Let Me Die In His Footsteps, Roy's new novel, set in a 1952 Kentucky town, concerns Annie Holleran, a 15 year old girl who has an uncanny sense of knowing how things will turn out before they've played themselves through.
In this blog, we'll learn about women who have been inducted into both the Florida Women's Hall of Fame and the National Women's Hall of Fame -- whose accomplishments have benefited women and life in the Sunshine State.
Imagine the stigma endured by the following nine lady divorcées, who came of age prior to women's liberation. Employment prospects were limited, yet they forged remarkable professional legacies that have far outlasted any societal backlash they suffered from divorce.
Because of my experience my sense of sisterhood extends to trans women in a way it had not before. Trans women and cis women are each other's Phoebes. I am so glad that we're hearing more of our trans sisters' stories.
As I observed how Jeantel had been eviscerated on social media -- by blacks and whites -- because of her excruciating testimony and her appearance (she was ridiculed for resembling Gabourey Sidibe's character in Precious), Zora Neale Hurston's ruminations on race sprang to mind.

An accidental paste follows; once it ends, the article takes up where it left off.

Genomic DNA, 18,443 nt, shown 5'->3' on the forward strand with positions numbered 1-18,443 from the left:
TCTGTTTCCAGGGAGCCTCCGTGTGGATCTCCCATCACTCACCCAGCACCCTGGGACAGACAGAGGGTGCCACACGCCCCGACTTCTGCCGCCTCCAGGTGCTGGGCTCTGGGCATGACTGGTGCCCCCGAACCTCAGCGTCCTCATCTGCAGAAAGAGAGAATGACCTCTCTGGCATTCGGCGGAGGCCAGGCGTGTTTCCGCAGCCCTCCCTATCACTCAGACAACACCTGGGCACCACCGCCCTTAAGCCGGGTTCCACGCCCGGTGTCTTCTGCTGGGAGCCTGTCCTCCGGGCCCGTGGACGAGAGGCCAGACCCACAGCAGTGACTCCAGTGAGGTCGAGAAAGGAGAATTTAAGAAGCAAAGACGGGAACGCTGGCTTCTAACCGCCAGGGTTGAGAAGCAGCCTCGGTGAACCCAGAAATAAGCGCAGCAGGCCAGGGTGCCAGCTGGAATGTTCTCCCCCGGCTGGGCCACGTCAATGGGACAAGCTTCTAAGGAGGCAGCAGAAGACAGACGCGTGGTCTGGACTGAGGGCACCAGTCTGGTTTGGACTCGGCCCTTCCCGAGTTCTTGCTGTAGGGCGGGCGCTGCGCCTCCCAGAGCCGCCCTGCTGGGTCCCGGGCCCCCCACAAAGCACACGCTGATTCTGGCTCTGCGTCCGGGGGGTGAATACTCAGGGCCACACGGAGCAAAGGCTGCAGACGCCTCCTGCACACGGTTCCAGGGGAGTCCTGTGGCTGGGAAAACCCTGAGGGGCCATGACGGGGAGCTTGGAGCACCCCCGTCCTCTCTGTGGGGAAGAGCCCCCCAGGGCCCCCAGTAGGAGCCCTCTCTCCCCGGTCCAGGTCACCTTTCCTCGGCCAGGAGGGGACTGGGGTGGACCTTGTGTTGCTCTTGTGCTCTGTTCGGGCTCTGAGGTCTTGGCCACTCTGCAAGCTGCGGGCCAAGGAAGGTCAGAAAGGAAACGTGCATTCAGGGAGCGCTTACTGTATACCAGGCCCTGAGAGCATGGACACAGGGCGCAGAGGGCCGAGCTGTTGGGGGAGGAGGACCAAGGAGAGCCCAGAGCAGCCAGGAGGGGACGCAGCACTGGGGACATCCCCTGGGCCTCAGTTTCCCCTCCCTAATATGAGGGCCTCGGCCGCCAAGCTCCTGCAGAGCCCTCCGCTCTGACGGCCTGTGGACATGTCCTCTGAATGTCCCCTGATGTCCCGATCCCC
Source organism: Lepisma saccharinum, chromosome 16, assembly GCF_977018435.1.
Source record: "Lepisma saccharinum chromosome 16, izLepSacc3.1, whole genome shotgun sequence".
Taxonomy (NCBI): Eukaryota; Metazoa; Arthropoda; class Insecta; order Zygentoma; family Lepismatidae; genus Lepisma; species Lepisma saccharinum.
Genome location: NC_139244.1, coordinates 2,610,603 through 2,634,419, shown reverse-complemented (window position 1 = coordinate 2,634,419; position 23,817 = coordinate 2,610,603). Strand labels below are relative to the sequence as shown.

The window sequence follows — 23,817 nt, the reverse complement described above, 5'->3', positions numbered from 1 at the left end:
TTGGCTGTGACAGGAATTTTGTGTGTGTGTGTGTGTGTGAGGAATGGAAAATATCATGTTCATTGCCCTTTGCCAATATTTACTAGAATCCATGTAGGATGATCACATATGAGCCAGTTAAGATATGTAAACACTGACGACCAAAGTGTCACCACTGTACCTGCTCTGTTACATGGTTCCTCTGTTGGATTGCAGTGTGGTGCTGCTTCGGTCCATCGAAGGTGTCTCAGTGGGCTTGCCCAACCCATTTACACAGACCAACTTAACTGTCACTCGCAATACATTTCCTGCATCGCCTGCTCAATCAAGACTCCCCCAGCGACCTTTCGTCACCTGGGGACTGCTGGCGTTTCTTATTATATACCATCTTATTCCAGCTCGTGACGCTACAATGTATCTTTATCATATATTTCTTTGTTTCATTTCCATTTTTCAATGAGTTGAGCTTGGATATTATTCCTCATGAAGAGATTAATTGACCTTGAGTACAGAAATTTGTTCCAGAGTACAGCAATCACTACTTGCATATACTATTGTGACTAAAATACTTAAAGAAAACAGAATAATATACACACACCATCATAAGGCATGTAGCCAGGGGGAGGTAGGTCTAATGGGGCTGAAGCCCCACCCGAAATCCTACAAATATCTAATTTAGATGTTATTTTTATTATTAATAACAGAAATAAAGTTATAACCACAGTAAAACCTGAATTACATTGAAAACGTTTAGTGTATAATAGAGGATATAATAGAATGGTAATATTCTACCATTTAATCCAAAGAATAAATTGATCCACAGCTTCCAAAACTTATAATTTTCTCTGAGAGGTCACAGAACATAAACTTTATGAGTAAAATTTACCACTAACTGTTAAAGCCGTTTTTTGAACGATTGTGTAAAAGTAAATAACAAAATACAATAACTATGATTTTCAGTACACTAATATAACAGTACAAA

Kate Ramsey offers in the world of geopolitics critical insights into the inevitable plight of the "avant-garde," to use Haitian anthropologist Antenor Firmin's casting of the first black republic in relation to Africa and its diaspora.
Reading a beloved book twice, thrice, or more is a craving that can't be denied. It's pleasurable, comforting, and relaxing -- partly because you don't have to figure out what the author is doing from scratch.